Just Say No

24 Jan

Saturday night, my female partner (MFP) and I (TCM) went to the apartment of one of her friends for a dinner party. Conversation jumped from topic to topic and at one point settled on alcohol and drinking. Evidently the other male guest (we were only two) had gotten extremely drunk at a recent birthday party, gotten sick, and embarrassed himself in other ways. The women telling the story indicated that he simply couldn’t handle a particularly potent liquor he was being given.

TCM: See? Sexism affects men, too.


Guest 1: What do you mean?

FMP, shaking head: Wrong crowd, babe.


Why couldn’t he say no? Because our society teaches us that men are supposed to be able to drink their weight in booze. Because men who do not drink (including recovering alcoholics), have low tolerances (like yours truly), opt to be the designated driver, simply don’t like the taste, etc. etc. etc., are judged as being “less than” other men.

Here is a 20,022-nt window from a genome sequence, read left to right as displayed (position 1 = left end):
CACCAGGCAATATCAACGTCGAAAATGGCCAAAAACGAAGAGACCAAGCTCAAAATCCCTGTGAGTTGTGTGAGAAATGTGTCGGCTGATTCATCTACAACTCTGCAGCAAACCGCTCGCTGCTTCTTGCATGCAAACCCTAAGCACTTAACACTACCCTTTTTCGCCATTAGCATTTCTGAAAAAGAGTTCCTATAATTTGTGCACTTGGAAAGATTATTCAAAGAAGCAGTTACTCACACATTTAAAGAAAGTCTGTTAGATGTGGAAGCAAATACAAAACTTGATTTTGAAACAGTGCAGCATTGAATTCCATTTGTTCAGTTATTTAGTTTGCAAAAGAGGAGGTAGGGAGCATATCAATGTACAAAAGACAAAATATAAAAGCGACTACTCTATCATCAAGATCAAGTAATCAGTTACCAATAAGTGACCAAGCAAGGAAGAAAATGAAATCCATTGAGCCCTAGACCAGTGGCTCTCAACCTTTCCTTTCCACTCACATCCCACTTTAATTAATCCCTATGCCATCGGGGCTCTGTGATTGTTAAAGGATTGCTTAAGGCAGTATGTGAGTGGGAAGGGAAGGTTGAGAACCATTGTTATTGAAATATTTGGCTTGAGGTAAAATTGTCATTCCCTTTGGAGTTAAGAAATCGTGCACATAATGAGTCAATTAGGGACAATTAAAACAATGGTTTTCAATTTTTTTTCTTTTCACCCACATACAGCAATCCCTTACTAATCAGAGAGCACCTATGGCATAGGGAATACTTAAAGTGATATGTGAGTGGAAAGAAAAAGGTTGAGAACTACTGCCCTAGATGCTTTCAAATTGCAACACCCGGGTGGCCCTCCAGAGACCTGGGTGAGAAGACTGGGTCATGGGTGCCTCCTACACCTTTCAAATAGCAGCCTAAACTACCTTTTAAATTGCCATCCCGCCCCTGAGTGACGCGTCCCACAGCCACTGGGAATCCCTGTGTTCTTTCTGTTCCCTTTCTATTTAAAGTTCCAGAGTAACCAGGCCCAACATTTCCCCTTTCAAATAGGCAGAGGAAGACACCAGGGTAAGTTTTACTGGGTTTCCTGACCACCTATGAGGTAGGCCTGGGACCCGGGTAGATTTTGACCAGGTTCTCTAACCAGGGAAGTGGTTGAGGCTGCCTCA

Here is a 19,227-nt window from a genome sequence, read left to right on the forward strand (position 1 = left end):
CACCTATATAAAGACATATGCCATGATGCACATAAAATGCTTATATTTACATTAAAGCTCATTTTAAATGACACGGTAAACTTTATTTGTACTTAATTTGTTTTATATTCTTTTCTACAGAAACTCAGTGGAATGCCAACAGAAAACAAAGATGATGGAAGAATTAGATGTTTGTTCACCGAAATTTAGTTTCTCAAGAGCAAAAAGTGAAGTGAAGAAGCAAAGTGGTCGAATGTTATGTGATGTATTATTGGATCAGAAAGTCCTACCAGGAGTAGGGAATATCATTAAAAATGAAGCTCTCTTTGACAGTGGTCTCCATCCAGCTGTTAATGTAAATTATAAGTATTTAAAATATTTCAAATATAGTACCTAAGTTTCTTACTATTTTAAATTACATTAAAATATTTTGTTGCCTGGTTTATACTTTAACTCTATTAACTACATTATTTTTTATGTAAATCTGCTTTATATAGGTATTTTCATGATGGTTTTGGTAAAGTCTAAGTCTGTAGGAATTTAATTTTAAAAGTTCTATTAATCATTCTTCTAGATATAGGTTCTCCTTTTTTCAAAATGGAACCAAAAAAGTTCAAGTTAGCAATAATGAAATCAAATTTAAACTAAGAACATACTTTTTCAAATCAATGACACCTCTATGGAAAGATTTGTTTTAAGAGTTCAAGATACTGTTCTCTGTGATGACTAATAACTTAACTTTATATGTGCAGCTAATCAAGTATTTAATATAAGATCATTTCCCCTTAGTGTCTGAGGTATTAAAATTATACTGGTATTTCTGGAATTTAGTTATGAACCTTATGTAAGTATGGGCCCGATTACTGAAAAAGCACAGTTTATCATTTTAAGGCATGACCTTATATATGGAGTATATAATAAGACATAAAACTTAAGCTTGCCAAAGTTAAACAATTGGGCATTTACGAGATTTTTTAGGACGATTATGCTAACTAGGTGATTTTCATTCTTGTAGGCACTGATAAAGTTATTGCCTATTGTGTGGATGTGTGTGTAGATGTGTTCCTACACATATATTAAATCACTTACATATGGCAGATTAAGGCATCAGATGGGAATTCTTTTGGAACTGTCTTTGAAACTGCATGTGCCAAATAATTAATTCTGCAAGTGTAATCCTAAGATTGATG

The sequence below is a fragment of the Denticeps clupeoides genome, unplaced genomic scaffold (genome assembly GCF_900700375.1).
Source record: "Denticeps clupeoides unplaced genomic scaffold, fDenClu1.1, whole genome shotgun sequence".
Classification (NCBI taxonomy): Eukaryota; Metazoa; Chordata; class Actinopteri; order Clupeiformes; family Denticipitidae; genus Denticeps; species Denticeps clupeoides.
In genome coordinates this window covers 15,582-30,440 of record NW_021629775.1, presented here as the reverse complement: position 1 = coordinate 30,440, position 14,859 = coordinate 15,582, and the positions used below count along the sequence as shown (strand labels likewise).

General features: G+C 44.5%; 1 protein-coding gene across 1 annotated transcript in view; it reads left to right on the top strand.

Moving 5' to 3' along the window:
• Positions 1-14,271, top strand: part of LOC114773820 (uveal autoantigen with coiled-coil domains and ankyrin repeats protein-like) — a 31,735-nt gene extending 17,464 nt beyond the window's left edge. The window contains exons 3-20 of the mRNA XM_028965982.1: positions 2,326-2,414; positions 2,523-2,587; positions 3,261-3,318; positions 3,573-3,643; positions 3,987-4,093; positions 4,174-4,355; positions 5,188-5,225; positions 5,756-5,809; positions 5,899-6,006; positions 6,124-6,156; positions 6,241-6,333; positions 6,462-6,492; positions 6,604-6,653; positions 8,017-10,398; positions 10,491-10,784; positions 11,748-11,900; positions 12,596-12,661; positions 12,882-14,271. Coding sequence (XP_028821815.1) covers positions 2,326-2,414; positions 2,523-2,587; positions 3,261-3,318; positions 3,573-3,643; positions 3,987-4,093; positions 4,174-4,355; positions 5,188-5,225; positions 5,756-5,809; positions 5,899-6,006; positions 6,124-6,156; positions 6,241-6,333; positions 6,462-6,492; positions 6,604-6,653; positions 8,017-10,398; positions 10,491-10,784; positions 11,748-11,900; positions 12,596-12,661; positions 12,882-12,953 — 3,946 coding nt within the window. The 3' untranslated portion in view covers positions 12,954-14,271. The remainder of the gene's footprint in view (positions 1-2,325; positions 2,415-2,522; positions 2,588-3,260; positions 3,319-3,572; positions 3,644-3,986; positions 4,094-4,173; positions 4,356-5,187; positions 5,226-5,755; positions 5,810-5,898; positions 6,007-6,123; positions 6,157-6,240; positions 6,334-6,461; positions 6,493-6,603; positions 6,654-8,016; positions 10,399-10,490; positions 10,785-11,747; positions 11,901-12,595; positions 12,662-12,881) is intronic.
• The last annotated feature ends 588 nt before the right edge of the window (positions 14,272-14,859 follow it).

Those who abstain are the wusses, the party-poopers, the Debby Downers, the uncool, the boring, the lame, the weak, the “baggage”-laden, the bitches. Never are they the healing, the sensible, the responsible, the normal, the masculine.


One Response to “Just Say No”


  1. The Last and Worst: Rules for Men « The Conscious Man - April 27, 2011

    […] This brief project has given me so much to think about around male stereotyping and cultural sexism. Cultural sexism can be defined as the cultural images and messages that affirm the assumed superiority of men and the assumed inferiority of women. These messages are all around us. They’re in the dojo where karate classes are 90% male. They’re in the high numbers of female nurses and social workers. They’re in the way we talk about cars, male friendships, illness, cooking (twice), and interior design. And they come from everywhere: the media, our parents, the news, other people, and our friends. […]

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